High level user flow
User flows are used to boil down the actions and interactions the user has with the product or software for a particular goal. For example, in Fly UX, the booking process. In a user flow you can use screenshots to show the flow, but for a high level user flow this is not the case. In this scenario I also don't have an application to take screenshots from, so a high level user flow, using all the data from the previous exercises, will do. Keep in mind that when designing the High lever user flow is not
UX Fly - Flight booking application
Low fidelity interaction design for mobile
This is the exciting moment! I get to implement my insights into the design. The quickest way to get your ideas across and to see whether your idea is as good as it was in your head is to start sketching. With pen and paper you can change and iterate without spending too much money and losing too much time. My sketches are combined with some notes, this will help clarify for example the screenstate, the different elements in the calendar, selected dates, the menu to help sort the search results.
Finally I get to translate all insights into a clickable prototype. The low fidelity interaction design I sketched in the previous exercise combined with the high level user flow is a solid base to start with. The decision was made to make a medium fidelity prototype. This will enable me to validate the design with users, enable critique and feasibility evaluation and have better design documentation. At the same time the details in previous exercises are not etched in stone and still open to iterations. This prototype can then be used as an aid for development. The prototype can also be used for usability testing when you want to test a certain user flow.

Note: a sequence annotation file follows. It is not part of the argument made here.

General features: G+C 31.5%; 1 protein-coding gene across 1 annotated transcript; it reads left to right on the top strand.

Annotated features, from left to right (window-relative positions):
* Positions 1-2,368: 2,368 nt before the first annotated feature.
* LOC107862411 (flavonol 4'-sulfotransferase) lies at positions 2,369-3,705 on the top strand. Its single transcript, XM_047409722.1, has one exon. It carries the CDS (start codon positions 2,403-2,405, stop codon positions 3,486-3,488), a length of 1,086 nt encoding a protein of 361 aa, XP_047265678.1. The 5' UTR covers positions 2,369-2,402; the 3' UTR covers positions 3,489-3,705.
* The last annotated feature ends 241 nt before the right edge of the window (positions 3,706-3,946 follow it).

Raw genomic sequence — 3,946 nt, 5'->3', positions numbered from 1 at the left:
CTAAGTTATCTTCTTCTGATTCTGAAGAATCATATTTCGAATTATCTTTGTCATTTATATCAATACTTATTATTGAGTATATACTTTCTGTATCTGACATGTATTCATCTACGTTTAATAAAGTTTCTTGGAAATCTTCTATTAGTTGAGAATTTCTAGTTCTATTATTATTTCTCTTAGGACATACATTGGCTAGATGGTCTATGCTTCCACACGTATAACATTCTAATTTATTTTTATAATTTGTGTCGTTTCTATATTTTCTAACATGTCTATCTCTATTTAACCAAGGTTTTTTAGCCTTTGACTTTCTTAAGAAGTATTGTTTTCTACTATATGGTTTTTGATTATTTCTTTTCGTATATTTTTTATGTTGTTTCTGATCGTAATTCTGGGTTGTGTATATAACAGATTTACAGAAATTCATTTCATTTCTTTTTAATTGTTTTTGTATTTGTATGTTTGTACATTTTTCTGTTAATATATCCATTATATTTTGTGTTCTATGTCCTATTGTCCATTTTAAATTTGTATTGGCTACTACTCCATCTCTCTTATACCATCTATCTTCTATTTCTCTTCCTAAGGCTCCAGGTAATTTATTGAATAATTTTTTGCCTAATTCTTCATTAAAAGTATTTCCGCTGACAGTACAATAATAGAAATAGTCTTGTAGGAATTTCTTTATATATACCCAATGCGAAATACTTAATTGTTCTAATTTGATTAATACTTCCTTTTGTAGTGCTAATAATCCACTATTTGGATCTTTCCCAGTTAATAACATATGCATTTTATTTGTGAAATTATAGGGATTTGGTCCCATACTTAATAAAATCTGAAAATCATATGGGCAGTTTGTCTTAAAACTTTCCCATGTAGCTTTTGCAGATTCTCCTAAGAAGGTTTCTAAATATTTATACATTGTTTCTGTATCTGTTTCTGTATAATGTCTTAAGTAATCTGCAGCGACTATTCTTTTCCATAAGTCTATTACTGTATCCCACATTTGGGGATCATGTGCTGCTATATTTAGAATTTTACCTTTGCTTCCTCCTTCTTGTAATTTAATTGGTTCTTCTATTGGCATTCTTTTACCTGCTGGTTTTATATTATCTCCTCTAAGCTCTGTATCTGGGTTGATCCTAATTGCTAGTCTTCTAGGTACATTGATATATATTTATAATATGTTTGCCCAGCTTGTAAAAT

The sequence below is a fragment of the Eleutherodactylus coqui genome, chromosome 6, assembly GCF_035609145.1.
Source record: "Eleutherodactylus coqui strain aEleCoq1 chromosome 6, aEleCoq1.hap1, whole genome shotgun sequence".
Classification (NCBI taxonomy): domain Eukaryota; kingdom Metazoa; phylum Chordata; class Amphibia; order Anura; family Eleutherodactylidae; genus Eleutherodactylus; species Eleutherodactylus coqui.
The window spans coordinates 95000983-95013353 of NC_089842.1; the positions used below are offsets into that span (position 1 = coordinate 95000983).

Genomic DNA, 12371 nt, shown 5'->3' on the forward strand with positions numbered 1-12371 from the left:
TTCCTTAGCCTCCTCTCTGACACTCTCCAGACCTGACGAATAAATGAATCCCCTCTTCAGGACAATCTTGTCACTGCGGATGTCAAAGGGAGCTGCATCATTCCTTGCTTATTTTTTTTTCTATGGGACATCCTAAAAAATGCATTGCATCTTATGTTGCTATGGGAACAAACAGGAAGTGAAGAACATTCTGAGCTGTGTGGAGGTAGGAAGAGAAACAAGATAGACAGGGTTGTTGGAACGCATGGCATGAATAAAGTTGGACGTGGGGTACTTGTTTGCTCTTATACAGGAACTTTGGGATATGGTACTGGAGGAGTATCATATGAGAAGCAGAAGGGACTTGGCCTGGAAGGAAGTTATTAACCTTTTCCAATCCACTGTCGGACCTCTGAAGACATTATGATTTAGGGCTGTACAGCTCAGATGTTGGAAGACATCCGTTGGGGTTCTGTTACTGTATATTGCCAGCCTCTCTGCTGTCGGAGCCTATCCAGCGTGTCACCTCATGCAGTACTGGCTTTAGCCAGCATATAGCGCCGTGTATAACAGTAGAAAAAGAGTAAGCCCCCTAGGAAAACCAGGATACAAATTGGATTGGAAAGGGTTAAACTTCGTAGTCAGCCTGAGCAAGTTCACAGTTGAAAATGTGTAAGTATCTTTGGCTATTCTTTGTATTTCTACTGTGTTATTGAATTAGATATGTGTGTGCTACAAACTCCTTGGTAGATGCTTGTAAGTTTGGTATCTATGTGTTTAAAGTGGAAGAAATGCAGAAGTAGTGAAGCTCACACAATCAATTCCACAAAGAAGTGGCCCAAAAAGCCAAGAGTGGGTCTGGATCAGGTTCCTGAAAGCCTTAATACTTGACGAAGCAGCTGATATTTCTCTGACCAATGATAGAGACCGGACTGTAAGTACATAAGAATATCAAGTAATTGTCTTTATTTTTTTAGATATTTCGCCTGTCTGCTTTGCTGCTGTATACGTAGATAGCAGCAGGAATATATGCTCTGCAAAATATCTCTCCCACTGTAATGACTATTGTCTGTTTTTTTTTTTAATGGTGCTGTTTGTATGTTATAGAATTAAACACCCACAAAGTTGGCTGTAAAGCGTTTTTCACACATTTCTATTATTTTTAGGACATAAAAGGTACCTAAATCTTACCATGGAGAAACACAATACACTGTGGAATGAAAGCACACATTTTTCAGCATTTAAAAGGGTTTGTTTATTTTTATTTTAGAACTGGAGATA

Handing off your design is as important a skill to acquire as designing. It is important that all the details of your design are documented and communicated to the developers because this documentation will be the blueprint for development. It will not merely consist of screenshots but it includes annotated notes or system rules and together with the interactive prototype every detail should be clear to the developers.
Born to an artist and a scientist I was destined to dip my feet in both worlds. I have a strong curiosity for thorough research and setting clear objectives and goals, while at the same time leaving space for serendipity and surprises that might change the path we're walking on.
Talking with people, and actually listening to them, asking questions, finding out what drives them is what intrigues me. My empathy and curiosity led me to different fields and jobs, and I thrive in situations where I keep on learning and developing my skill set. I love learning new things, not just in one field. This resulted in a messy CV, but the way I look at it is that I have a lot of transferable skills. At this moment I am looking to join a team where there is room for collaboration, growth and empathy.
In my free time I am currently learning Python. I take analog photos and enjoy live music* and dancing.
*you can often find me at a Roda de Samba.